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Entries related to: mother-teresa-sainthood

Mother Teresa: Extending a Loving Hand to All

  On December 13, 1979, Mother Teresa went to the Iranian embassy in Rome. America was concerned with the fate of the hostages taken when the American embassy in Iran was seized by Islamic revolutionaries led by Ayatollah Khomeini. “I have come to see you about the American hostages,” Mother Teresa said. “I come as a mother who longs for her children. I am willing to go to Iran or to talk to the Ayatollah on the telephone.”
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Thank You, Mother Teresa

   By blood she was Albanian. By law she was Indian. By faith she was Catholic. By calling she belonged to the world. But her heart belonged entirely to Jesus.
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My Friend, Mother Teresa

I'll never forget when I heard that Mother Teresa had died. I heard a reporter announce, "Mother Teresa, the Roman Catholic nun who won the Nobel Peace Prize for her work among the poorest of the world's poor, died Friday in Calcutta, India, where she lived since her work with the destitute began five decades ago. She was 87." Startled and saddened by the announcement, I found myself reflecting upon that grace-filled moment in time I spent with her in Calcutta, India, in October 1987. I could hear the sounds and smell the strange, pungent odors that are Calcutta. I longed to kiss Mother Teresa's worn, calloused hands and embrace her again.
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A Priest Remembers Mother Teresa

Mother Teresa influenced countless believers while she was alive. One such person was Father Patrick McCloughlin. He describes the powerful impact she had on those who met her: "It was like meeting Christ. You wanted to fall to your knees and adore her." He should know: this soon-to-be-saint changed his life.
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Mother Teresa on the Power of Silence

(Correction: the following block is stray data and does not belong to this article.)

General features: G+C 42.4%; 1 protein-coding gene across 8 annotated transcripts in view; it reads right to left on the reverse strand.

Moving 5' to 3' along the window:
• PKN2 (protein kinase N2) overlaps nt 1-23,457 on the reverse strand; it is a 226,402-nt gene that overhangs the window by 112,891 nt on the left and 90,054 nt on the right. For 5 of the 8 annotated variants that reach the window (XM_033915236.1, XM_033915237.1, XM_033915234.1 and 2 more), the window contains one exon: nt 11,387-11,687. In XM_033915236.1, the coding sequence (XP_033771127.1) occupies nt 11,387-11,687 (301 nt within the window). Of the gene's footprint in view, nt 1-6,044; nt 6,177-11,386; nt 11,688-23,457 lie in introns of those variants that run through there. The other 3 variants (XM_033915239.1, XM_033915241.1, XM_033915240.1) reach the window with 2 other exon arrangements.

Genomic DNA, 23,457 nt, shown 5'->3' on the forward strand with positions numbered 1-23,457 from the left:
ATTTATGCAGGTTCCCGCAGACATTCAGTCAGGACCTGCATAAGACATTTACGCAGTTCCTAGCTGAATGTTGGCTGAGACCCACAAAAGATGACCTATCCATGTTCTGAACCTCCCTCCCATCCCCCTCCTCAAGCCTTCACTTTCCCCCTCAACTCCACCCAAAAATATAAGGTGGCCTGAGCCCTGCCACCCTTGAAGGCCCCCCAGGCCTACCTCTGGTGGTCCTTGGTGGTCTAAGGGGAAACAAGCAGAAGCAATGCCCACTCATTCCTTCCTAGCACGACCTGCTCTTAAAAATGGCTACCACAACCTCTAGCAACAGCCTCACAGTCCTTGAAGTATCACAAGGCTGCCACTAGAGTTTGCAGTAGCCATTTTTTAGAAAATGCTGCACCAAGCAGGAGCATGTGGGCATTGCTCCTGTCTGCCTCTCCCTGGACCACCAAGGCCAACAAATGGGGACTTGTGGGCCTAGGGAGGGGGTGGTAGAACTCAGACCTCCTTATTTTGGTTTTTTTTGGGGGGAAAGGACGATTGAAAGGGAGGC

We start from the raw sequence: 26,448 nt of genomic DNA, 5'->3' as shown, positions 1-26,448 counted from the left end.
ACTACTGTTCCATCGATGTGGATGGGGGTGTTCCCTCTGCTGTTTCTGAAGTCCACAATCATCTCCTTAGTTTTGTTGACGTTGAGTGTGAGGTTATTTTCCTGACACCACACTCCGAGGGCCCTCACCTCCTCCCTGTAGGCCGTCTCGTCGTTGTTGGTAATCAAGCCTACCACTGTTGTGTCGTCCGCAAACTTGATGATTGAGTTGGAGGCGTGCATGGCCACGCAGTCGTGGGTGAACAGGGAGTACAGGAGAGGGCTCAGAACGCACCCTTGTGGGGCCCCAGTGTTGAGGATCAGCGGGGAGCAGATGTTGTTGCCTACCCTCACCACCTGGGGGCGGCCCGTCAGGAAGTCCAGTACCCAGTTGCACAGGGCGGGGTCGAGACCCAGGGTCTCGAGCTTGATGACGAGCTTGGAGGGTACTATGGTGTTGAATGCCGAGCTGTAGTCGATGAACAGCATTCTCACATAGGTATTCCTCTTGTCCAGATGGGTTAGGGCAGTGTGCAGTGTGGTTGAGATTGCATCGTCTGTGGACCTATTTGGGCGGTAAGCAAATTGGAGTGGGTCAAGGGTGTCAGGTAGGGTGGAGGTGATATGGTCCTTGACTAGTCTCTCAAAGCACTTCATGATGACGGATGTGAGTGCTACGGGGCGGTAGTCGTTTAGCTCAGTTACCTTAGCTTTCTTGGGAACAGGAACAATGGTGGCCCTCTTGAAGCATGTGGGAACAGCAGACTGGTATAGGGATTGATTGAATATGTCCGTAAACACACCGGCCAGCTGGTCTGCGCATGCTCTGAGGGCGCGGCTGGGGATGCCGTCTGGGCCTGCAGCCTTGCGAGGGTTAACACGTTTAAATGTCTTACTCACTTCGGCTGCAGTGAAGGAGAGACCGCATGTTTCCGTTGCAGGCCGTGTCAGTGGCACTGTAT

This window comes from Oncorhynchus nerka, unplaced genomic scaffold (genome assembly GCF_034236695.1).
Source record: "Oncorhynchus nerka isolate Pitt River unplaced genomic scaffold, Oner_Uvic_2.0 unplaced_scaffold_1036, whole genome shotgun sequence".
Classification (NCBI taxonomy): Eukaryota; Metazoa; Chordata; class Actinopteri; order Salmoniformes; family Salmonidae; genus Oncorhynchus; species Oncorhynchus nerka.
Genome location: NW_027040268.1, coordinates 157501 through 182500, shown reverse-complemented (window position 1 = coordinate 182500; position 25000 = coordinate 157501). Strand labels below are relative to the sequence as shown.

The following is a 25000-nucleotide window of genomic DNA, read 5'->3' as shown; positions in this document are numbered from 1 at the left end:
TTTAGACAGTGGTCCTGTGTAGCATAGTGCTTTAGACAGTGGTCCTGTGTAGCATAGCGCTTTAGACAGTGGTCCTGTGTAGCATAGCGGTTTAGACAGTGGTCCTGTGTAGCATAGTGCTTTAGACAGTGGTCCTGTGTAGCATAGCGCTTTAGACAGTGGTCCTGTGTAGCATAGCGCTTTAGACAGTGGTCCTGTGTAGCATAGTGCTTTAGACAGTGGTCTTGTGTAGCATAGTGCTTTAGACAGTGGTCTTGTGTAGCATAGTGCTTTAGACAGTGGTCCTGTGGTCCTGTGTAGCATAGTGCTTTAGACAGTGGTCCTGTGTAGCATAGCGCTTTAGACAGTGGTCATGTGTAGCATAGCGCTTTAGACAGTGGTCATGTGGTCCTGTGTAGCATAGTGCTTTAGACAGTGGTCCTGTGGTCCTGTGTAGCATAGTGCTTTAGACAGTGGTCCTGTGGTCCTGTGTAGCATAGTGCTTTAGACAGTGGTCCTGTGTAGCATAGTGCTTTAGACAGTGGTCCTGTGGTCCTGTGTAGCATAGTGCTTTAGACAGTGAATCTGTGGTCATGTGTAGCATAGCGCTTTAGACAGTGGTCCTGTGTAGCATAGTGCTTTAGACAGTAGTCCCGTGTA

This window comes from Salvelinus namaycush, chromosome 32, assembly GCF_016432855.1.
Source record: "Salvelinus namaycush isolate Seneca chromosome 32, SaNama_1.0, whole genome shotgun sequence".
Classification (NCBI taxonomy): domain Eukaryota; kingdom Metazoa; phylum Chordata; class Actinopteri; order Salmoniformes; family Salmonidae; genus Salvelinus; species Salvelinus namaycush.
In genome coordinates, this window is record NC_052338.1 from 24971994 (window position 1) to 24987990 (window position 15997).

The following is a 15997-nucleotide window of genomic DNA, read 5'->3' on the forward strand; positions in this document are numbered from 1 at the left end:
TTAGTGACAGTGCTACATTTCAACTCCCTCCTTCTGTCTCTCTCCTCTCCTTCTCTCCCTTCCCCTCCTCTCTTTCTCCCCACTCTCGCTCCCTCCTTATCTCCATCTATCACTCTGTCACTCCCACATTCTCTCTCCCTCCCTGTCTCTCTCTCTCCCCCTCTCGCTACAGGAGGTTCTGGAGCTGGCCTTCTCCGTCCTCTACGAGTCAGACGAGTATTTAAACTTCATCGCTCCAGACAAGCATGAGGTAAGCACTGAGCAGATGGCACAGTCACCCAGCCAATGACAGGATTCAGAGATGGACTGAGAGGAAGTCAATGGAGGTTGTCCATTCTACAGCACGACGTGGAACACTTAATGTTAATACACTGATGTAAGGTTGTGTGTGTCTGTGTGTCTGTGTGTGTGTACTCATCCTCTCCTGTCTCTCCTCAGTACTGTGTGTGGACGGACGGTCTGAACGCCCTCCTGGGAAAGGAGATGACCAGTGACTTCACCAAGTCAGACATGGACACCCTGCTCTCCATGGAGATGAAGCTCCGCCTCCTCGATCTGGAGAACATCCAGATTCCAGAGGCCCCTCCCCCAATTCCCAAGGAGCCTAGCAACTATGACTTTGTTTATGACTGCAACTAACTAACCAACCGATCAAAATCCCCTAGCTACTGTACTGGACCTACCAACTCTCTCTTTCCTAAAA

Mother Teresa was a friend of silence. As author Kerry Weber writes, "The reason silence was so important to her is because it offers us the opportunity to begin shedding false understandings of ourselves and the world. It clears a space for the recognition that converts. Silence and prayer become the wombs in which we’re reborn. They 'enlarge the heart until it is capable of containing God’s gift of himself.'" The following words are from Mother Teresa herself. 
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Mother Teresa's Compassion and Mercy

Image: Mazur/ Mass in Westminster Cathedral in honour of Mary Ward and the 400th Jubilee of the foundation of the Congregation of Jesus and the Institute of the Blessed Virgin Mary (Loreto Sisters). Most of us know the story’s basics: Mother Teresa, born Gonxha Agnes Bojaxhiu, grew up in what is now Macedonia and joined the Sisters of Loreto in Ireland when she was eighteen and prepared to become a missionary. She arrived in India about three months later and served as a schoolteacher until just before her 36th birthday when she heard what she termed a “call within a call” that two years later would result in the founding of the Missionaries of the Charity Sisters, an order ministering to the poorest of the poor, initially in the slums of Calcutta. Their work was humble, simple, one on one.
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Mother Teresa: A Saint Who Conquered Darkness

One of Mother Teresa’s deepest fears after she founded the Missionaries of Charity was that she or one of her sisters and brothers would do or say something to cause scandal or detract from the Order’s mission. In all likelihood this explains, at least in part, her reluctance to speak publicly of the interior locutions she had experienced for seven or eight months after the call within a call came on the train to Darjeeling. 
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Mother Teresa: ‘The Saint of the Gutters’

On October 19, 2003, Pope John Paul II beatified Mother Teresa of Calcutta, who died in 1997. The process leading up to the beatification has been the shortest in modern history. In early 1999—less than two years after Mother Teresa's death—Pope John Paul waived the normal five-year waiting period and allowed the immediate opening of her canonization cause.
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Mother Teresa: A Holy Life

Mother Teresa was a force of nature and wholly unique. She was always her own person, startlingly independent, obedient, yet challenging some preconceived notions and expectations. Her own life story includes many illustrations of her willingness to listen to and follow her own conscience, even when it seemed to contradict what was expected.
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